220px-born_yesterdayIt was one of the times that I managed to stay awake that I was able to watch a movie that I remember that my mom loved called Born Yesterday, starring Judy Holliday. The single thing that I remember from that movie was a scene in which Holliday’s character, a ditzy blond named Billie (who ultimately turned out to be not so ditzy) is playing gin rummy with her rotten-to-the-core boyfriend, and she drives him completely crazy as she gets ready to play the game. She moves her cards around. She messes with her hair. She picks up every card he lays down, and moves her cards around some more. And of course she eventually says, “Gin.” It’s a completely ridiculously funny scene. I remember that my mom laughed and laughed and laughed as she watched that scene. To this day, when I am playing gin rummy and I start moving my cards to the correct position, I think about Born Yesterday. Enjoy this clip……

Now, prepare for the arrival of the Get Off My Lawn Crabby Kris.

Having been duly warned, I think many of you will agree with me that movies just aren’t as fun as they used to be. I love the old movies like Born Yesterday, His Girl Friday, Roman Holiday, The African Queen, Rear Window, The Philadelphia Story and The Apartment (my all-time favorite).

Now that thanks to this recent blog post, you all know why Bill is a member of the Screen Actors’ Guild, let’s talk about movies today. The relationship between movies today and Bill’s participation in the Screen Actors’ Guild is, of course, that he gets to screen movies in which actors will be considered for SAG awards. The movies considered by SAG are often the same as those considered for other awards such as Golden Globe or Academy Awards. And what have I learned over the past number of years since he’s been screening movies? I have learned that the powers-that-be in Hollywood like some really sad and depressing movies. I mean slit-your-wrist depressing. Year after year, this seems to be true.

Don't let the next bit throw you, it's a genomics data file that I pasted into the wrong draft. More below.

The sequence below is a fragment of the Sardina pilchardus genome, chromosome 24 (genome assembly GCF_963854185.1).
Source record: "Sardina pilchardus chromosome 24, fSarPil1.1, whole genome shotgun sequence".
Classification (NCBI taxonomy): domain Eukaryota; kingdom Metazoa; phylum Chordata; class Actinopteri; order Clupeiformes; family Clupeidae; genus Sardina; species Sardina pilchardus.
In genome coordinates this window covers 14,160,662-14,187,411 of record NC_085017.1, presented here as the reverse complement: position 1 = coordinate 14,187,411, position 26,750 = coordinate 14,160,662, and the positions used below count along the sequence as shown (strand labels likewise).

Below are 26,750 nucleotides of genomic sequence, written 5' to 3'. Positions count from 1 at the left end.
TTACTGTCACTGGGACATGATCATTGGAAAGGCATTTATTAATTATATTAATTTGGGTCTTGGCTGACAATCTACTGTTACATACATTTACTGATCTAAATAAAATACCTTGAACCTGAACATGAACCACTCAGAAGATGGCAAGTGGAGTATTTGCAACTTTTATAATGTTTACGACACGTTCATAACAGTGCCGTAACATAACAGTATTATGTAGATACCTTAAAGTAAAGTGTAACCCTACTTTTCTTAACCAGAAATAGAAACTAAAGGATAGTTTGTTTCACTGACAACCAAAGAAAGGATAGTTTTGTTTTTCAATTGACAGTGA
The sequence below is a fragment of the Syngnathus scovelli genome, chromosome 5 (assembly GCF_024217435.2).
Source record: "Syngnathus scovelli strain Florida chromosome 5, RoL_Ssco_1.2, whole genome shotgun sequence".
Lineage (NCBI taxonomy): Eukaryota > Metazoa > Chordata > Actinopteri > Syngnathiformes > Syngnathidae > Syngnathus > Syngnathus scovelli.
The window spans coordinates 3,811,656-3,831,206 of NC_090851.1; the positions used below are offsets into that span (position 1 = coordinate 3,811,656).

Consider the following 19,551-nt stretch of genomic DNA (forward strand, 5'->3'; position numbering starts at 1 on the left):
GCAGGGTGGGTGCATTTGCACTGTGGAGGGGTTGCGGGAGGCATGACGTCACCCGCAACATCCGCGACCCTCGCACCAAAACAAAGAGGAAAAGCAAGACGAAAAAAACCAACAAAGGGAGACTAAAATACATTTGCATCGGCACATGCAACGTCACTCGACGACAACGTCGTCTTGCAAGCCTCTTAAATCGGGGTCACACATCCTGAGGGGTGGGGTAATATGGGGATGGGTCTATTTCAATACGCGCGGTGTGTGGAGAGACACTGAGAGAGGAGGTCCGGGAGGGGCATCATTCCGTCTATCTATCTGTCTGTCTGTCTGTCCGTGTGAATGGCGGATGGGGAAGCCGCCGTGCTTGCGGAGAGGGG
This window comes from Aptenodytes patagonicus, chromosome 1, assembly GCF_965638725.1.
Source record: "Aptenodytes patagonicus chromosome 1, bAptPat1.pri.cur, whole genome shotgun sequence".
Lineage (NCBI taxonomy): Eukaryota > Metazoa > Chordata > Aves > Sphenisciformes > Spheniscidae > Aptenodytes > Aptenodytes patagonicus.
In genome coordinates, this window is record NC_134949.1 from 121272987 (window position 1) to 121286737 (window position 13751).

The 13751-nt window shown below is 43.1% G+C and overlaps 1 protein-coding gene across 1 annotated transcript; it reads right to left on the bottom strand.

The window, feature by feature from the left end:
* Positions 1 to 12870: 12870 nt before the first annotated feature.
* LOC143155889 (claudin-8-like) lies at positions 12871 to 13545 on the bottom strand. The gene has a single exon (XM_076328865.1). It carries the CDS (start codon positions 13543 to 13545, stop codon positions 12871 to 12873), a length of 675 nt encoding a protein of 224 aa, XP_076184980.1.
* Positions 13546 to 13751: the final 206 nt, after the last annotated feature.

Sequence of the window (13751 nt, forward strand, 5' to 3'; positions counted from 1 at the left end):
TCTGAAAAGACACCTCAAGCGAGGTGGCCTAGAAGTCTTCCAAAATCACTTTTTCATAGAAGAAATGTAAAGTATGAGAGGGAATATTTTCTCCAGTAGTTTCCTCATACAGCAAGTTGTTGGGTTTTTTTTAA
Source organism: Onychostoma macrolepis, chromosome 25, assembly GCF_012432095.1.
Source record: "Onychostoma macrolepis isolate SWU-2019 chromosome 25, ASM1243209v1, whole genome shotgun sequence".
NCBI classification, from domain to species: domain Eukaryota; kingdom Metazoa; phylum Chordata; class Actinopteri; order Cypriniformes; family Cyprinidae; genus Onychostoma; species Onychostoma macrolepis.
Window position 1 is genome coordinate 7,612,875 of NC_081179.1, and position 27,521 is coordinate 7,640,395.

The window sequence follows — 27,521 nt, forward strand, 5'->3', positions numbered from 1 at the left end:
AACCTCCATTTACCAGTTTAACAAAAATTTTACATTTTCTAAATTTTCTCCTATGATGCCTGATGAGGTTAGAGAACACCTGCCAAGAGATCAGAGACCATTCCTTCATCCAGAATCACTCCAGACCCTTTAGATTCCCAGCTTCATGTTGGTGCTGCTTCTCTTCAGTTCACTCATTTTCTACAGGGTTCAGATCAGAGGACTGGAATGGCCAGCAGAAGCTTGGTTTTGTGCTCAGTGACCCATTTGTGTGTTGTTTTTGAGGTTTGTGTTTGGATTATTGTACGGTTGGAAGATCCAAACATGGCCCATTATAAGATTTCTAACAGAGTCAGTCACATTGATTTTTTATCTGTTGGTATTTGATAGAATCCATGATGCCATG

And the 2016 movies that we have watched thus far are no different. We saw Jackie, starring Natalie Portman, the story of Jackie Kennedy in the days following the assassination. And then we watched Manchester on the Sea, which about did me in. I considered sticking my head in a gas oven, but happily, our oven is electric.

They are both contenders for many awards this year, particularly Manchester on the Sea. But without giving away the plot, I will tell you that my reaction to Manchester was that it was a very believable, but a very sad movie. The acting was quite good. The story was realistic. As always, at its conclusion, Bill asked me what I thought. I told him that I believed every part of that movie. I believe that a teenager would act just as the teenager in the movie acted. I believe that a man who went through what Casey Affleck’s character went through would behave just as he did.

But here’s the thing. I don’t want to believe in my movie. I want my movie to take me away someplace unbelievable. I want to laugh at a ridiculous scene where a ditzy blond is playing gin rummy. I want to sing along with Gene Kelly in the rain. I want to hang off the bow of the Titanic with Kate Winslet. I don’t want to see President Kennedy’s brains splattered onto Natalie Portman’s pink suit or try to find meaning in my life after losing everyone I love.

The good news is that we have yet to see Hidden Figures and La-La Land. I am optimistic.

This post linked to Grammy’s Grid.